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Breathing Lessons by Anne Tyler
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Breathing Lessons (1988)

by Anne Tyler

Other authors: See the other authors section.

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Showing 1-5 of 32 (next | show all)
This edition had a misprinted first page. Tyler has a wonderful command of detail that paints vivid pictures to give the reader the sense of actually being there. ( )
  PhyllisHarrison | Mar 5, 2014 |

This novel is a day in the life Maggie and Ira Moran, who have been married for 28 years. They start the day by attending a friend’s funeral and end it by dealing with the consequences of Maggie’s unstoppable impulse to involve herself in other peoples’ lives. Although the action of the novel is contained within that one day, the narrative explores the relationship between Maggie and Ira as they reflect upon their lives and their marriage.

Tyler is immensely skilled at creating memorable characters. In this novel, as in many of her others, her main protagonists are somewhat flawed and very real. Although I don’t think I’m like Maggie or Ira – or at least, I hope I’m not like them - as someone who has been married to the same person for thirty-five years, I identified with some of their dilemmas. Moreover, the account of their relationship made me reflect on my own relationship. The novel moved me to laughter and to tears, which are the reactions I’ve come to expect in response to Tyler’s wonderful writing.

This book has sat on my bookshelf for the best part of twenty years. I thought I was embarking on a re-read, but once I started it became obvious that I hadn’t read it before. It was great to discover a “new” Anne Tyler novel. While it didn’t move me in the same way as [b:The Accidental Tourist|60792|The Accidental Tourist|Anne Tyler|http://photo.goodreads.com/books/1327936319s/60792.jpg|1070136] moves me, reading Breathing Lessons was an emotional journey, which I enjoyed sharing with my friend Jemidar. Anne Tyler is an amazing writer and this novel is a worthy winner of the Pulitzer Prize.

4.5 stars, but only because I prefer [b:The Accidental Tourist|60792|The Accidental Tourist|Anne Tyler|http://photo.goodreads.com/books/1327936319s/60792.jpg|1070136].
( )
  KimMR | Apr 2, 2013 |
From the cover - Breathing Lessons covers the events of a day in the life of Maggie Moran, nearing fifty, married to Ira and with two children. Her eternal optimism and her inexhaustible passion for sorting out other people's lives and willing them to fall in love is severely tested one hot summer day. Maggie and Ira drive from Baltimore to Deer lick to attend the funeral of the husband of Serena, Maggie's childhood friend. During the course of the journey, with its unexpected detours - into the lives of old friends and grown children - Anne Tyler shows us all there is to know about a marriage; the disappointments; the way children can create storms in a family; the way that wife and husband can fall in love all over again; the way that everything - and nothing - changes.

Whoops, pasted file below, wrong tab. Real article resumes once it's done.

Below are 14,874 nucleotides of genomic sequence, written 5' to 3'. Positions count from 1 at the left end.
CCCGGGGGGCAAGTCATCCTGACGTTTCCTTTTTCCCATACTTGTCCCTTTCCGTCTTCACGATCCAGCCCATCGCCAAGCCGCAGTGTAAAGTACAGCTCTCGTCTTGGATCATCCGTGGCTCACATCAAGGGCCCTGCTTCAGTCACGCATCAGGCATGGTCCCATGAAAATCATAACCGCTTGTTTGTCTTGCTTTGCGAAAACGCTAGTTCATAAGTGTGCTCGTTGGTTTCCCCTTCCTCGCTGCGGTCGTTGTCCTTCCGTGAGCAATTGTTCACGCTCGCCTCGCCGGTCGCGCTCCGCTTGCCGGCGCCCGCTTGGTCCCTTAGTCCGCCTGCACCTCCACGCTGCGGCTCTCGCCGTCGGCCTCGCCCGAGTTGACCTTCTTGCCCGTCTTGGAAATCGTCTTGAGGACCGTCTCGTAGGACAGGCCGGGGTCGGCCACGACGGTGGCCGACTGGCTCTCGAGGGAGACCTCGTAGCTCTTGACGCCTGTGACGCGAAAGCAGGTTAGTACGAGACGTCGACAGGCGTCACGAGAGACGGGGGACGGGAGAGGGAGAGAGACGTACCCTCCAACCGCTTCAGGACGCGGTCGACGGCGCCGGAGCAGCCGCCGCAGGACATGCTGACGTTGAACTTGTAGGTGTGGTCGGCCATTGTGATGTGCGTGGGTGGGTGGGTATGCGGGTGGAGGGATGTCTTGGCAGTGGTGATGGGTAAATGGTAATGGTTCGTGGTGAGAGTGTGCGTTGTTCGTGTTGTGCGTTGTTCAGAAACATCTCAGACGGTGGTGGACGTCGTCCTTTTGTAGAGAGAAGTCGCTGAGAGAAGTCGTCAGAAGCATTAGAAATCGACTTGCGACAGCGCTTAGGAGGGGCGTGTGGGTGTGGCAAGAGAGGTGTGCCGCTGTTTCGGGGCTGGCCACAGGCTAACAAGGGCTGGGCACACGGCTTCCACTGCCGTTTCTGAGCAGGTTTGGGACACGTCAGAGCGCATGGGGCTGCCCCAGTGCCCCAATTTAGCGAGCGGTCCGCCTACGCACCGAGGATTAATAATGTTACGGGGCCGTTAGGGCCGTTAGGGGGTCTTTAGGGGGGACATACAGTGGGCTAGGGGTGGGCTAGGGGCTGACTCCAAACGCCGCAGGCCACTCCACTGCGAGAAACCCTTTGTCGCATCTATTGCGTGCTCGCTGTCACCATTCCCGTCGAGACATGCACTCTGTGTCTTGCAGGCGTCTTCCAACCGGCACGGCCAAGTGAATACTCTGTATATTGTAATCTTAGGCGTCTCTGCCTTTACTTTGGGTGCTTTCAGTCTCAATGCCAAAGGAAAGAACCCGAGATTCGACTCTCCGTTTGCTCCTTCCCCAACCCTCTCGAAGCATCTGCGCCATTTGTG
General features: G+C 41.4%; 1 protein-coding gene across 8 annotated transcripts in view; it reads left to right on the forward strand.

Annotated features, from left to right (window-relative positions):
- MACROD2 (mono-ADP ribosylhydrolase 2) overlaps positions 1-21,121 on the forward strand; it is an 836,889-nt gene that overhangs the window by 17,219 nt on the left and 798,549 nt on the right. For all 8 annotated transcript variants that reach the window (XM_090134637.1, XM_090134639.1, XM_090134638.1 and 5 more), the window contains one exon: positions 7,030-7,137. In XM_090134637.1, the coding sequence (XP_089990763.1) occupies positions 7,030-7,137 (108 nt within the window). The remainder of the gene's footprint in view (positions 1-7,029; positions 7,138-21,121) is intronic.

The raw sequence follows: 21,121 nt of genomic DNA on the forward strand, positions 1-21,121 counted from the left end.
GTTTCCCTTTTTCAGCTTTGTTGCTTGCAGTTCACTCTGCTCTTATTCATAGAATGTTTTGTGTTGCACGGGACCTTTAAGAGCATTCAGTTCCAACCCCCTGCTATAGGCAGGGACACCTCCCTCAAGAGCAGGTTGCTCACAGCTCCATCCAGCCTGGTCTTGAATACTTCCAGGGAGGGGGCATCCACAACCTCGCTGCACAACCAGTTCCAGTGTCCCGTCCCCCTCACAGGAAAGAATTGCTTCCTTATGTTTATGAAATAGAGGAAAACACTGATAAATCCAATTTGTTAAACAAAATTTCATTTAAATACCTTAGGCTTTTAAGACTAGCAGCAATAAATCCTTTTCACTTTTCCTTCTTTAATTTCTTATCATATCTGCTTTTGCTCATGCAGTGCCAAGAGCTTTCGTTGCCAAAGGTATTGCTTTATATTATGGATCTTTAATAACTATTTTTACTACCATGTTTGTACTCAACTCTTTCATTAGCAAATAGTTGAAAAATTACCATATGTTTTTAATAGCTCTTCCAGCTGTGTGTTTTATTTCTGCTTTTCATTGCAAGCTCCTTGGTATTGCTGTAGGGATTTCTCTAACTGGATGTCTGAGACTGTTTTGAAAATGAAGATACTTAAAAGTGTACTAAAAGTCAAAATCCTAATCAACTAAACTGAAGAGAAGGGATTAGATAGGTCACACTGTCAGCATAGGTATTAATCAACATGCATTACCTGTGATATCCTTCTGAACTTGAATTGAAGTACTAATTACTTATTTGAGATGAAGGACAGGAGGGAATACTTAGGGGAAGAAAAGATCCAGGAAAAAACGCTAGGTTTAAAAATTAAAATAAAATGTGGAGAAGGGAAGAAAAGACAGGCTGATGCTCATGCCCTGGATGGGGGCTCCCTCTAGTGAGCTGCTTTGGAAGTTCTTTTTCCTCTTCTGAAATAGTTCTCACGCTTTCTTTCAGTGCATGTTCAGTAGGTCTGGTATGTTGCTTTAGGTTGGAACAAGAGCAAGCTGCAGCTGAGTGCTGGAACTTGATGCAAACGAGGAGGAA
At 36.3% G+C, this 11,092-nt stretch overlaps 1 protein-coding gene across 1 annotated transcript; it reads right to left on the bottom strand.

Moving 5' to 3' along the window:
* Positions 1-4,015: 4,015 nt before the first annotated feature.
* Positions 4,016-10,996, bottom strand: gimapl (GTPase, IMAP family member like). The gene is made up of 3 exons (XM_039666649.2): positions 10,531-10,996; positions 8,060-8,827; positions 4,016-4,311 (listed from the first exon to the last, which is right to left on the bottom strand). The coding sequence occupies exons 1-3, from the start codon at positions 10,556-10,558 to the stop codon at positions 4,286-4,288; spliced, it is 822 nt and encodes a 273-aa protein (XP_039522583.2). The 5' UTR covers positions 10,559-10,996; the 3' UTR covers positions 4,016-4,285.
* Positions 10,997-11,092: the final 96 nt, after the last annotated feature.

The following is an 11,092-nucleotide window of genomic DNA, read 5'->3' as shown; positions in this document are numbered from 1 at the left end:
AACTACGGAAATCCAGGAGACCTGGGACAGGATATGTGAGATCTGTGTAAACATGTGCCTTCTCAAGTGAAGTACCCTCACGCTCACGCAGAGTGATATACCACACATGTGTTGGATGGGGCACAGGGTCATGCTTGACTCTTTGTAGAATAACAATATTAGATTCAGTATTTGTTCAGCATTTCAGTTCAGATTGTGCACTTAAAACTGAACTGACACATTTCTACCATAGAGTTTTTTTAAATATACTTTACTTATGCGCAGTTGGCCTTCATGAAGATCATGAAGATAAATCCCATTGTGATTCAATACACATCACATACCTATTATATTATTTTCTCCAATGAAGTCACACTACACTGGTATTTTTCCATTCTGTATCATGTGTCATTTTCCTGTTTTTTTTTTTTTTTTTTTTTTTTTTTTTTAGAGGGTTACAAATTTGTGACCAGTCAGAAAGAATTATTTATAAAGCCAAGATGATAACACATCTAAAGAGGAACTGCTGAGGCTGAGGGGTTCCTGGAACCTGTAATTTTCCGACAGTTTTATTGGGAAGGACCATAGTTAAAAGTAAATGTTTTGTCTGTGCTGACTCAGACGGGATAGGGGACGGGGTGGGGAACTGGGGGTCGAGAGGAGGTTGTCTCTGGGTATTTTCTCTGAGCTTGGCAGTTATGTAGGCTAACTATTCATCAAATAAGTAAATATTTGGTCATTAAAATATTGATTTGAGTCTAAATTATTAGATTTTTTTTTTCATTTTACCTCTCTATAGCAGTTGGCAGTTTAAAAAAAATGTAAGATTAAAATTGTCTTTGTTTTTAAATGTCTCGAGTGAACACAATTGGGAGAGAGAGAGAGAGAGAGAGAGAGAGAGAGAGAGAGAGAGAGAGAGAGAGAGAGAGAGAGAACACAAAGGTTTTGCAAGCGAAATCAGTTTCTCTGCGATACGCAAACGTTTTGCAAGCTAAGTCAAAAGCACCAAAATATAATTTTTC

What superb character portrayals of a group of very ordinary people on a very ordinary day. Anne Tyler has a wonderful eye for detail and an accurate ear for conversation. This book is an amazing observation of the true and ordinary. ( )
  HelenBaker | Dec 28, 2011 |
I think I must have missed something with this book. It won the Pulitzer and was also the Time Book of the Year for 1989. I really don't get it. I mean, it was fine. It was just the story of an average married couple, traveling to a funeral and back. Nothing terribly exciting happens. The characters were completely forgettable and felt really cut and dry for me. Not a lot of depth.

Overall, I didn't get bored or annoyed while reading the book, but it left pretty much no impact on me. ( )
1 vote agnesmack | Sep 4, 2011 |
I wasn't very taken with the novel at first. Maggie and her bickering with her husband, Ira, exasperated me--as it did her husband. But his affection for her was evident by the end of the first chapter, and by then I felt a similar emotion for this middle-aged American Emma. Like Austen's Emma, Maggie does real damage with her interference--but does have heart.